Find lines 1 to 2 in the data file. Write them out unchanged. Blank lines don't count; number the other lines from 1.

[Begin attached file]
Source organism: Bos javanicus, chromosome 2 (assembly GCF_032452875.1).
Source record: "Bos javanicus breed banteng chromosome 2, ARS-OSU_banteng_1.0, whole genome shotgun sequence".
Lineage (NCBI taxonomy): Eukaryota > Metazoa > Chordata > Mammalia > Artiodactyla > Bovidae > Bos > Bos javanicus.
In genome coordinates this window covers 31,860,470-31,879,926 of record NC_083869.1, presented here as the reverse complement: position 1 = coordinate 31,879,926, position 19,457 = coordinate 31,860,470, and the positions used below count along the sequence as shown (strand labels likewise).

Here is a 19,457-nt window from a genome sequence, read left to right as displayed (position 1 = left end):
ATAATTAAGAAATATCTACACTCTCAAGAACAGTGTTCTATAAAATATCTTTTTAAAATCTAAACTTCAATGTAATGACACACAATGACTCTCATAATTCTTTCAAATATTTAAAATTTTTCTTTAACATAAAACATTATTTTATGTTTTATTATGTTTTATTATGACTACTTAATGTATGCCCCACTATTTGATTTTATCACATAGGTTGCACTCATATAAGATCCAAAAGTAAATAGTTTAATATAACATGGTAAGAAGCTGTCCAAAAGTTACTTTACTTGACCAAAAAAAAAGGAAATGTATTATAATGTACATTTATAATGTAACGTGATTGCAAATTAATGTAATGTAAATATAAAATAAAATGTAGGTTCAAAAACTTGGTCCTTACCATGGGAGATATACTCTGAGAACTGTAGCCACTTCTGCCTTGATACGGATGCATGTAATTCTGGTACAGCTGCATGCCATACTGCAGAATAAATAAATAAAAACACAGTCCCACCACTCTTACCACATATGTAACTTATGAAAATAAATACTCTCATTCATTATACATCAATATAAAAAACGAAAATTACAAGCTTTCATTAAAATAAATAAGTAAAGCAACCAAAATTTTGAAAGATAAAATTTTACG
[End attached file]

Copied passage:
Source organism: Bos javanicus, chromosome 2 (assembly GCF_032452875.1).
Source record: "Bos javanicus breed banteng chromosome 2, ARS-OSU_banteng_1.0, whole genome shotgun sequence".